Joke Du Jour:
Recently, I called to make reservations on a small charter plane that departs from Teterboro airport in New Jersey. I knew that I would be flying in a very small plane, so I was not surprised when the clerk said, "The plane is very full with baggage and passengers." Then she asked, "How much do you weigh, sir?" Not thinking clearly, I answered, "With or without clothes?" "Well," said the clerk, "how do you intend to travel?”
Image above: Actual commission-dectomy in progress. Haha!
Broker Lien Rights:
The contents of this blog article are wrong. I just took a Continuing Legal Education class (I'm an attorney) last week on Broker Lien Rights, and this is what I think learned; but I am sure that I am wrong. You must NOT rely on this blog article.
I was shocked to learn last week that some states protect the sales commissions and leasing commissions of real estate brokers. As long as there is a sufficient writing, you can always sue in civil court for your commission; but I am talking about a lot more protection.
In a large handful of states, real estate brokers can actually file a lien against the subject property if they fear they are about to get screwed out of their fee! AKA: Commissiondectomy
There are lots of differences in Broker Lien Rights among the various state statutes -
- Many states insist that the property be a commercial property - or more than four or six residential units - if you want to file a lien for your commercial real estate sales commission or your leasing commission.
- Some states allow a real estate broker to file a lien for his sales commission against land, but others do not.
- Can a real estate broker file a lien against a residential property for his sales commission? Some states permit it; but most states do not.
Which states grant real estate brokers lien rights? The majority do not, but if your commission is large, be sure to check with an attorney specializing in broker lien rights before giving up on the idea. I give you one possible contact below.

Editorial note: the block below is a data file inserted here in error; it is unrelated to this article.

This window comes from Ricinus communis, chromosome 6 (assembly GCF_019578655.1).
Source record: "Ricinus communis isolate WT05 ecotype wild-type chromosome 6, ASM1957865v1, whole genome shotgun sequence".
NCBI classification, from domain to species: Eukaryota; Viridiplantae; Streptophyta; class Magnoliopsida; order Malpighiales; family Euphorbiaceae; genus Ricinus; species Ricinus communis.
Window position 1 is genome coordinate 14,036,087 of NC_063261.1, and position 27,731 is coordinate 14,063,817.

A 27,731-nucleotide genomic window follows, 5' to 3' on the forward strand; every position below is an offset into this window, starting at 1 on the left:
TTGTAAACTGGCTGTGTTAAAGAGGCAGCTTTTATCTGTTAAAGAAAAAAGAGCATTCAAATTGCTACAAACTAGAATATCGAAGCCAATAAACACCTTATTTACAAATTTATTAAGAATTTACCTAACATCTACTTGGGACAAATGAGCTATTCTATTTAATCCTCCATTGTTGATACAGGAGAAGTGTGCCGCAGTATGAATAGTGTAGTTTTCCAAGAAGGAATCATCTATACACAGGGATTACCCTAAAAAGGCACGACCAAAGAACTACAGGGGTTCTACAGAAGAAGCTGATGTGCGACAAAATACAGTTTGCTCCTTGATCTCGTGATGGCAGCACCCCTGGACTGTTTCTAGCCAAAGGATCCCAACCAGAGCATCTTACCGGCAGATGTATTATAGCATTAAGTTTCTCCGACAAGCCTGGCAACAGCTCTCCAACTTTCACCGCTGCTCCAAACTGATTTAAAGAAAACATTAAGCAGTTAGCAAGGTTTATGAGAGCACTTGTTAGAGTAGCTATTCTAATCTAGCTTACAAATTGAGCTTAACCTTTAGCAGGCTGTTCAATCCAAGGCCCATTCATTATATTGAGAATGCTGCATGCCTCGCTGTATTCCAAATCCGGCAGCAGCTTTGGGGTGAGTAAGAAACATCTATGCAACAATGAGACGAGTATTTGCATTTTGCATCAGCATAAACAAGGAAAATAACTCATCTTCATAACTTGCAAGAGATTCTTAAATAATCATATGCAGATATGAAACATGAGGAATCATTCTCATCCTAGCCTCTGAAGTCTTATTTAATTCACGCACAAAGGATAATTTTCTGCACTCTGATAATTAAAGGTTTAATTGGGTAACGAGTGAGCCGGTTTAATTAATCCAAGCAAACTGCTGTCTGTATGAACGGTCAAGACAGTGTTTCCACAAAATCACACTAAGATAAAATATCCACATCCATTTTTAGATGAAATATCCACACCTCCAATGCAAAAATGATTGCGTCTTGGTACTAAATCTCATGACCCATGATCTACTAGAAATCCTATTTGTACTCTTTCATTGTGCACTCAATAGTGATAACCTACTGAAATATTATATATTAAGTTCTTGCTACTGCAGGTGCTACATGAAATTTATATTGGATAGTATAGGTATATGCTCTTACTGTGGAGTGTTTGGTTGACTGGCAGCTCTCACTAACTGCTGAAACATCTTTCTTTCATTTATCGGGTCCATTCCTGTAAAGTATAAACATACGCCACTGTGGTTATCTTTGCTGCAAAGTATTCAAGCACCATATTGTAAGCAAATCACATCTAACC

Here are some states that I think might have broker lien rights, under certain circumstances. I promise you that the list below is either wrong or-out of-date.
I am just trying to open your mind to the possibility of broker lien right when you sense that a commission-dectomy is on its way.
States That Might Have Some Commission Protection For You:
- New Hampshire
- Texas (have to disclose broker lien rights in advance)
- Rhode Island
- North Carolina
- New York
- Virginia (only lease commission proceeds?)
- Nevada (only lease commission proceeds?)
- Washington (only sale or lease proceeds?)
- Arizona (have to disclose broker lien rights in advance)
- Wisconsin (have to disclose broker lien rights in advance)
- Connecticut (have to disclose broker lien rights in advance)
Capybaras are so darned cute and friendly.
I once saw one riding on the back of a cayman (alligator).
The above list is almost certainly wrong. You must not rely on it. The list above is also probably incomplete.
What about California? Nope. The state gives you no extra protection of your commission; i.e., California has no broker lien rights.
What about commercial loan brokerage commissions? Probably not, but what is covered by "real estate commissions"?
Here is the guy who taught the course: James A. Hochman, Esq., 312-345-5756, email@example.com